Jeremy Corbyn attacks 'mischievous misreporting' over Scottish independence referendum remarks
Jeremy Corbyn today blamed “mischievous misreporting” for the confusion about his stance on a second referendum on Scottish independence, as he clarified he is opposed to another vote.
Mr Corbyn told the Press Association on Saturday that another referendum was “absolutely fine” and “should be held”.
But the Labour leader said his comments were referring to a scenario where the Scottish Parliament had voted for the plebiscite, and that he was merely reaffirming the position of Scottish Labour leader Kezia Dugdale that Westminster should not block Holyrood’s will.
He also warned that independence would be “economically catastrophic” for Scots because of the economy’s reliance on the price of oil.
A number of Labour MPs reacted angrily to the original referendum remarks, with Ian Murray, the party’s only MP with a Scottish constituency, accusing Mr Corbyn of “destroying the party”.
Speaking to the Today programme about the furore this morning, Mr Corbyn suggested those criticising him had not heard the context of his comments.
“There was a bit of mischievous misreporting going on there,” he said.
“I was asked if in Westminster we would block the holding of a referendum. I said no, if the Scottish Parliament decided they wanted to have a referendum then it would be wrong for Westminster to block it.”
He added: “There is no ambiguity whatsoever and those that are seeking mischief better go and seek it elsewhere.”
The row comes amid mounting speculation that Nicola Sturgeon will call another independence referendum.
The First Minister will make a statement this morning on the Article 50 process, with some rumours that she could issue an ultimatum demanding a special status for Scotland in the negotiations or call another vote.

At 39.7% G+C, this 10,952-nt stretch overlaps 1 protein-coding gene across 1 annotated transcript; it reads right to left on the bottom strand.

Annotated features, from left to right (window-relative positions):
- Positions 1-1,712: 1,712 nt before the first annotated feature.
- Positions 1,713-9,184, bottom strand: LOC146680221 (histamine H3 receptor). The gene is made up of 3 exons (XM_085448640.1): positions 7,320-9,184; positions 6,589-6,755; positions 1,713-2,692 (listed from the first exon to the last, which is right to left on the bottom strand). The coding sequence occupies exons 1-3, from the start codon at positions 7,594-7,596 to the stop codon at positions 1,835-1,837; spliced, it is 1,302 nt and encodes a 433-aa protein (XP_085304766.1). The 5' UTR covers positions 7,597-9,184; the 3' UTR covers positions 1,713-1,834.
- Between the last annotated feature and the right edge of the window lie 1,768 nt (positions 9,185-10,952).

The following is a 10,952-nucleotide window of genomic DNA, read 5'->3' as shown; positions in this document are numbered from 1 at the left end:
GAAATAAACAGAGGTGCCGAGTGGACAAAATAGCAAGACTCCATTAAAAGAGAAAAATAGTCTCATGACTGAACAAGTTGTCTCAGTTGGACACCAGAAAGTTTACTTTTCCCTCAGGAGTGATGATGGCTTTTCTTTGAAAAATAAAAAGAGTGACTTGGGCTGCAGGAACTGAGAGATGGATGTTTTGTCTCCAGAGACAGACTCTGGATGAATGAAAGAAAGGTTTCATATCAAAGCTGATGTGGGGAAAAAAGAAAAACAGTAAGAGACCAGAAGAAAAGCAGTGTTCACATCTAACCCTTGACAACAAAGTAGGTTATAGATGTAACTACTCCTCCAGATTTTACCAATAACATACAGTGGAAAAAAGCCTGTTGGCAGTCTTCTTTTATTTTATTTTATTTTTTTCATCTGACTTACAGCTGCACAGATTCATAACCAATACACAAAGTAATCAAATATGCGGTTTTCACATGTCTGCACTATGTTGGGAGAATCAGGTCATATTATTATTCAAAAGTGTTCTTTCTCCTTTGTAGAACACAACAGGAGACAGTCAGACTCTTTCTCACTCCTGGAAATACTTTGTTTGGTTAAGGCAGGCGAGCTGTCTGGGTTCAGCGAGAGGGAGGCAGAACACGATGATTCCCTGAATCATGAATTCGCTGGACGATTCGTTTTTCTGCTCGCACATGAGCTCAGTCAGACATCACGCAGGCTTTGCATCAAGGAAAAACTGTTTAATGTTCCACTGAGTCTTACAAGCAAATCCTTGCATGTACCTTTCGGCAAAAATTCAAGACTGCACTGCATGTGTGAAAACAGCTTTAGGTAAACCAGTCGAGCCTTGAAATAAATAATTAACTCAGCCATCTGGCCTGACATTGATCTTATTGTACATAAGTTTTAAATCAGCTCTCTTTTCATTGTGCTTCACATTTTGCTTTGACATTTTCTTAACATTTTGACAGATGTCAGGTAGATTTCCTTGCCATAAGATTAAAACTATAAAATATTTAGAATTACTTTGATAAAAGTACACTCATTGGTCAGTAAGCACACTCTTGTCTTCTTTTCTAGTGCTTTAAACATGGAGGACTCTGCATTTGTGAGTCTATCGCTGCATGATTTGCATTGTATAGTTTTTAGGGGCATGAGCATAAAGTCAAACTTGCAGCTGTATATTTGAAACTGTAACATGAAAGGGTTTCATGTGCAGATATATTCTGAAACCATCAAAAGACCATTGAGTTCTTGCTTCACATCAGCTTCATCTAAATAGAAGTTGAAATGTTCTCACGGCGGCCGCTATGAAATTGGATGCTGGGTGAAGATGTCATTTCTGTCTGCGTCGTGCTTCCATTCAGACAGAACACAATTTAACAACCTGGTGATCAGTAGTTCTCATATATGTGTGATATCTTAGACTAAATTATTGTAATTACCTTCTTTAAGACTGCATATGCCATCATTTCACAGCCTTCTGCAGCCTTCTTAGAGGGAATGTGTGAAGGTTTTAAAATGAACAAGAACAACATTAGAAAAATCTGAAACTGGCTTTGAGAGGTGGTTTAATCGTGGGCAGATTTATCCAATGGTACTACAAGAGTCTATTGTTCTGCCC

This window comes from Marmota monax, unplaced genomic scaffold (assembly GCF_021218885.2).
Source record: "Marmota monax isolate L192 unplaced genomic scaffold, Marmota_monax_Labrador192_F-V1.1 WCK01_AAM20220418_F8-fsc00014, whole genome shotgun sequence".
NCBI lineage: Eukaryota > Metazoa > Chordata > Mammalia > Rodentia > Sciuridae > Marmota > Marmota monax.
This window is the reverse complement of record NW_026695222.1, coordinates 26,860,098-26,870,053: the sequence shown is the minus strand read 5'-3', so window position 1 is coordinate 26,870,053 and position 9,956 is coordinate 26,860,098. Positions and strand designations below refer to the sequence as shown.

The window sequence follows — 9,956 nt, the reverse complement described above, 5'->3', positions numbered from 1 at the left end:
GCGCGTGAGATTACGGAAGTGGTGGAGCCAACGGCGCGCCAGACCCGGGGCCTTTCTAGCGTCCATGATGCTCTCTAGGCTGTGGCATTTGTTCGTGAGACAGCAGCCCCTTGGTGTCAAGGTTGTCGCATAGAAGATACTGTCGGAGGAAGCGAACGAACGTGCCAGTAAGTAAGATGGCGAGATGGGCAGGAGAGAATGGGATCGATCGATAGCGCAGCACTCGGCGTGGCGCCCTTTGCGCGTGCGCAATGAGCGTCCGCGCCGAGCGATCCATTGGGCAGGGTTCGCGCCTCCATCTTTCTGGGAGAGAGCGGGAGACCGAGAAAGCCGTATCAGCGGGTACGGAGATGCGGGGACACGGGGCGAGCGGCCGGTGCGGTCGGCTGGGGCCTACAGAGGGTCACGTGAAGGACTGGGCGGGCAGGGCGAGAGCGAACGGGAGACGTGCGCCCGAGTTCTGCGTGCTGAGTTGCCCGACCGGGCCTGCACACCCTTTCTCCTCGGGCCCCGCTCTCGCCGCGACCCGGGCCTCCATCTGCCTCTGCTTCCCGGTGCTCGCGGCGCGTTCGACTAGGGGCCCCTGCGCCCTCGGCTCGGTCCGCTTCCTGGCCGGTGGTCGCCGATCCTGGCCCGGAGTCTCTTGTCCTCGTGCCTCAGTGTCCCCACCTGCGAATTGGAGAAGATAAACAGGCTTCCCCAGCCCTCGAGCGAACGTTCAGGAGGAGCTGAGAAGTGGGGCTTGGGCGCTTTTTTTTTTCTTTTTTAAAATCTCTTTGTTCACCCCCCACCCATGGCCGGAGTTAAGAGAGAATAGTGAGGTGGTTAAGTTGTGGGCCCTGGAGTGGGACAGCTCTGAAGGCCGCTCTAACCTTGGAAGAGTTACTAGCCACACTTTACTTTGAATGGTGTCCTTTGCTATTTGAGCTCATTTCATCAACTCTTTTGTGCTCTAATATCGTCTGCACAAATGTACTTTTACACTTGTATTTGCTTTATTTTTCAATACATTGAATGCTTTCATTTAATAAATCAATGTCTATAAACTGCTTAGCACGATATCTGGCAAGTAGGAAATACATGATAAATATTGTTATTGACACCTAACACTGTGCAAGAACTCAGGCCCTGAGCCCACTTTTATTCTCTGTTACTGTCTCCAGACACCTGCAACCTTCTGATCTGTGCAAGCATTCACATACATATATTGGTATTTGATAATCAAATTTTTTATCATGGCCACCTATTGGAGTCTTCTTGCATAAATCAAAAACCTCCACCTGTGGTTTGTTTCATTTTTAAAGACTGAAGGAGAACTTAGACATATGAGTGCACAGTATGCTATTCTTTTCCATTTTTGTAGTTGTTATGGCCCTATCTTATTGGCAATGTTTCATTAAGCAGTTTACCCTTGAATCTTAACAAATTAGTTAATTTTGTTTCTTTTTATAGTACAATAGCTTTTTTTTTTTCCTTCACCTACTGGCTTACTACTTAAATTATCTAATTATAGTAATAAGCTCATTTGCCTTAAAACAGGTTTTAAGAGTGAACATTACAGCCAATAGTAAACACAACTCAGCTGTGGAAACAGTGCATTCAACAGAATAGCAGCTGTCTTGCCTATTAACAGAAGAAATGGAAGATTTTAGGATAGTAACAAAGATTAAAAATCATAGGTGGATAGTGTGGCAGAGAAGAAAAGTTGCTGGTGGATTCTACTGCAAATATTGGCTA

Ms Sturgeon has said another referendum is “highly likely” as a result of the decision to leave the European Union.
But Mr Corbyn returned to the economic arguments – which formed the centrepiece of the victorious No campaign in 2014 – to argue against Scotland leaving the Union.
He told Today: “Just to be absolutely clear, I do not think there should be another referendum; I think that independence would be economically catastrophic for many people in Scotland.
"It would lead to a sort of turbo-charged austerity with the levels of income the government has in Scotland because of the very low oil prices and the high dependency on oil tax income.”
A similar argument was put forward by former Labour chancellor Lord Darling, who said on Radio 4: “Brexit in my view is bad enough.
"But to compound that with cutting Scotland off with 70% of its market when you still haven’t resolved the big issues like the fact the oil price has plummeted and we don’t know about the currency and so on, that would make a bad situation worse.”
A new poll of Scots for the Herald puts support for independence at 48%, up from the 45% who voted for independence two-and-a-half years ago.